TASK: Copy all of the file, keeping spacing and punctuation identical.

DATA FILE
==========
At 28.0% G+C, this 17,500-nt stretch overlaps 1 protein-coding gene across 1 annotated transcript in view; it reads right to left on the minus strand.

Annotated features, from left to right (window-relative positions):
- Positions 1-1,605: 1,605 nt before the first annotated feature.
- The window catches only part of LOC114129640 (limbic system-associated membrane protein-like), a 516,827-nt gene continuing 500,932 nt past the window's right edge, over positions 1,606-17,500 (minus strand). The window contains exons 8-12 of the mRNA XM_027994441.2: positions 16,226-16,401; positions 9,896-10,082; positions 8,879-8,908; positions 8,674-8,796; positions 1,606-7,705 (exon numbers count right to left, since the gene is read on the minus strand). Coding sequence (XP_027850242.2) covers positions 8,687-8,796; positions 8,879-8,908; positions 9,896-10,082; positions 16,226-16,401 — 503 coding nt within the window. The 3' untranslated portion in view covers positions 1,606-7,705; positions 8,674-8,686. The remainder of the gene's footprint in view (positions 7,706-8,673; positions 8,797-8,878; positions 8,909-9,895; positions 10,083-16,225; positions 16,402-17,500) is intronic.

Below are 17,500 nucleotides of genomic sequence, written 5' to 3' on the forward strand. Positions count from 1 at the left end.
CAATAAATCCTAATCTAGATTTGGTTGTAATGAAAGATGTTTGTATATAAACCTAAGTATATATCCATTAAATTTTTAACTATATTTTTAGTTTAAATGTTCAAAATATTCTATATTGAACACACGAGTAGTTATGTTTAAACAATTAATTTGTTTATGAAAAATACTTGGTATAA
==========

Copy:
At 28.0% G+C, this 17,500-nt stretch overlaps 1 protein-coding gene across 1 annotated transcript in view; it reads right to left on the minus strand.

Annotated features, from left to right (window-relative positions):
- Positions 1-1,605: 1,605 nt before the first annotated feature.
- The window catches only part of LOC114129640 (limbic system-associated membrane protein-like), a 516,827-nt gene continuing 500,932 nt past the window's right edge, over positions 1,606-17,500 (minus strand). The window contains exons 8-12 of the mRNA XM_027994441.2: positions 16,226-16,401; positions 9,896-10,082; positions 8,879-8,908; positions 8,674-8,796; positions 1,606-7,705 (exon numbers count right to left, since the gene is read on the minus strand). Coding sequence (XP_027850242.2) covers positions 8,687-8,796; positions 8,879-8,908; positions 9,896-10,082; positions 16,226-16,401 — 503 coding nt within the window. The 3' untranslated portion in view covers positions 1,606-7,705; positions 8,674-8,686. The remainder of the gene's footprint in view (positions 7,706-8,673; positions 8,797-8,878; positions 8,909-9,895; positions 10,083-16,225; positions 16,402-17,500) is intronic.

Below are 17,500 nucleotides of genomic sequence, written 5' to 3' on the forward strand. Positions count from 1 at the left end.
CAATAAATCCTAATCTAGATTTGGTTGTAATGAAAGATGTTTGTATATAAACCTAAGTATATATCCATTAAATTTTTAACTATATTTTTAGTTTAAATGTTCAAAATATTCTATATTGAACACACGAGTAGTTATGTTTAAACAATTAATTTGTTTATGAAAAATACTTGGTATAA